A chalazion is a swelling in the eyelid caused by inflammation of one of the small oil-producing glands located in the upper and lower eyelids. A chalazion is sometimes confused with a stye, which also appears as a lump in the eyelid. However, a stye is an infection of a lash follicle and forms a red, sore lump. Chalazions tend to occur farther from the edge of the eyelid than styes and tend to “point” toward the inside of the eyelid. Sometimes a chalazion can cause the entire eyelid to swell suddenly, but usually there is a particular tender point.
When a chalazion is small and without symptoms, it may disappear on its own. If the chalazion is large, it may cause blurred vision. Chalazions are treated with any or a combination of the following methods:
- Warm compresses help to clear the clogged gland;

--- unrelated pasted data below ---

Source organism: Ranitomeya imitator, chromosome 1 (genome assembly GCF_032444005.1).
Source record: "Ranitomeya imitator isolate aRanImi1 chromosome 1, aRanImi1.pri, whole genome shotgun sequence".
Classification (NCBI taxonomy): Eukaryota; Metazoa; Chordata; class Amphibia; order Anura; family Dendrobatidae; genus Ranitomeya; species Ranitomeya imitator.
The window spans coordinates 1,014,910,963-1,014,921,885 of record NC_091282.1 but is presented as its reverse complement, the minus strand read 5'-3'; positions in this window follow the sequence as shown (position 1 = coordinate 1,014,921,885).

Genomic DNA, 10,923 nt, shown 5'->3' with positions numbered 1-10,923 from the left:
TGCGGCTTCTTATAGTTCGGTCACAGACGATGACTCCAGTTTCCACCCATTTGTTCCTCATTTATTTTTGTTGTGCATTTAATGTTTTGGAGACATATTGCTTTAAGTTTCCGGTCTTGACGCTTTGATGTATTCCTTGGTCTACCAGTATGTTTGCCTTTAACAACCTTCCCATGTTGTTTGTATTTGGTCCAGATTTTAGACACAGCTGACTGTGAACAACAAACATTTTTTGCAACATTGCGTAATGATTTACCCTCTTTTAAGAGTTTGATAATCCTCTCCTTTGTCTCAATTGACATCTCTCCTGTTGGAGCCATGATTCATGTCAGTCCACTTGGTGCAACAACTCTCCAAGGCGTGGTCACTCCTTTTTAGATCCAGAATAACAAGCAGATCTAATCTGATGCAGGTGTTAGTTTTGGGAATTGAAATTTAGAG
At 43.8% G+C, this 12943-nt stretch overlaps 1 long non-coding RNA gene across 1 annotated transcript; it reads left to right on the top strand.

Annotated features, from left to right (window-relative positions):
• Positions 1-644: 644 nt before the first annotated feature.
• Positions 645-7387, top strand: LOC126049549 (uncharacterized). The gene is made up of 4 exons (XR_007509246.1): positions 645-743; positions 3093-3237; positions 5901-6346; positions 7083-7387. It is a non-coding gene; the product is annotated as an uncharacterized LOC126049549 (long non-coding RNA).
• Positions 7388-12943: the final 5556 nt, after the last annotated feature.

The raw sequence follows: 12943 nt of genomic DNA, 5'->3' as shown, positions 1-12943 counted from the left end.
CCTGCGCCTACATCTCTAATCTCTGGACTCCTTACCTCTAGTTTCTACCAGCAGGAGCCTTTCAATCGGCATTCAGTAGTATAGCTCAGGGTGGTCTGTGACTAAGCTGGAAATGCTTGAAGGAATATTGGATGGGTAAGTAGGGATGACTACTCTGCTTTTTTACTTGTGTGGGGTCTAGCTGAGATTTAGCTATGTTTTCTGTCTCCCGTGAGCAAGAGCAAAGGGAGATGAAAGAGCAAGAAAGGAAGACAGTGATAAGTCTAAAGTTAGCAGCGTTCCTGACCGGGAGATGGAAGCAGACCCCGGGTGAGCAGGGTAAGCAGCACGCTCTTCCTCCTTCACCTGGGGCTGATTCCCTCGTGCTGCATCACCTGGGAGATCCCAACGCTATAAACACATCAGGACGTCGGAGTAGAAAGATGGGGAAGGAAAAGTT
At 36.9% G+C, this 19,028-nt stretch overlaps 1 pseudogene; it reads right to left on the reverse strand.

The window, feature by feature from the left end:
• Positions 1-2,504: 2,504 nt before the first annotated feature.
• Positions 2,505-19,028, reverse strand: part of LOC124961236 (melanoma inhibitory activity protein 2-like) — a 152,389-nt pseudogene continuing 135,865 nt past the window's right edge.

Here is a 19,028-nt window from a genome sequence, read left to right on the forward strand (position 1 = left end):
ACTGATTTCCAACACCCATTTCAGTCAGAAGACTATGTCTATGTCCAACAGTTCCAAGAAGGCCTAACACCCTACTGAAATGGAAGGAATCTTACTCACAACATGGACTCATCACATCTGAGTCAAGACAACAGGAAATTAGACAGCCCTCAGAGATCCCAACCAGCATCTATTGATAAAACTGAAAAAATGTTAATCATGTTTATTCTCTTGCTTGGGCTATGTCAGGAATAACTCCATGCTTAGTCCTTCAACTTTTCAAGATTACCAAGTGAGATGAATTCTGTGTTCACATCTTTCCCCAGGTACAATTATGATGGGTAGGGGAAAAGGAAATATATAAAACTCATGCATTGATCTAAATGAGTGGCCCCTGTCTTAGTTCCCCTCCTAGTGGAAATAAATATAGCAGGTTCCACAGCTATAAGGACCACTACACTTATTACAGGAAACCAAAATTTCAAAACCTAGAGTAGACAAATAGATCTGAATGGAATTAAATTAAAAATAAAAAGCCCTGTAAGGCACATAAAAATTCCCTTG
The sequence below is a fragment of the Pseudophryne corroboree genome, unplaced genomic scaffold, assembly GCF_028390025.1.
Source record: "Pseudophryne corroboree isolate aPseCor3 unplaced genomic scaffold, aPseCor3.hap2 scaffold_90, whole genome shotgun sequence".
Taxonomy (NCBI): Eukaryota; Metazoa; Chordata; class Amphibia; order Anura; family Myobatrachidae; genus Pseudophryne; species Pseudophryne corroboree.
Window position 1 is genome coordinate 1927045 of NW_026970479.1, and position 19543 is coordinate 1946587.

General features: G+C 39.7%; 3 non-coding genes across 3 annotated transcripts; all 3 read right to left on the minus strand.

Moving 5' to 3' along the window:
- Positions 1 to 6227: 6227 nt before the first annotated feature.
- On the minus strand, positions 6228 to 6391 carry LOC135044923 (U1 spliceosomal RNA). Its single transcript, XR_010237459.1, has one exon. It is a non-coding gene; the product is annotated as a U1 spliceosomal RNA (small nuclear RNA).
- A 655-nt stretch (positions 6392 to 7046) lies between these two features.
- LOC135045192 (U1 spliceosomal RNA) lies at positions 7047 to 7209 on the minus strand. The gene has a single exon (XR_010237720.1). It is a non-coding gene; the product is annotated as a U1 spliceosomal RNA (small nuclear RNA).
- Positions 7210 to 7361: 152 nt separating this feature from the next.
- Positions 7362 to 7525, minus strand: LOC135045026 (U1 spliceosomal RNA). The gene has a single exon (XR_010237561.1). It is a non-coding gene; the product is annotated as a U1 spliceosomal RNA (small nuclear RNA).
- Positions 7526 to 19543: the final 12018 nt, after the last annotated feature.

- Antibiotic ointments may be prescribed if bacteria infect the chalazion;
- Steroid injections may be used to reduce inflammation;
- Surgery may be used to drain a large chalazion if it does not respond to other treatments. The procedure is usually performed under local anesthesia in your ophthalmologist’s (Eye M.D.’s) office.
Chalazions usually respond well to treatment, although some people are prone to recurrences. If a chalazion recurs in the same place, your ophthalmologist may suggest a biopsy to rule out problems that are more serious.
(c) 2007 The American Academy of Ophthalmology
Categorized in: Oculoplastics
This post was written by Rob Schertzer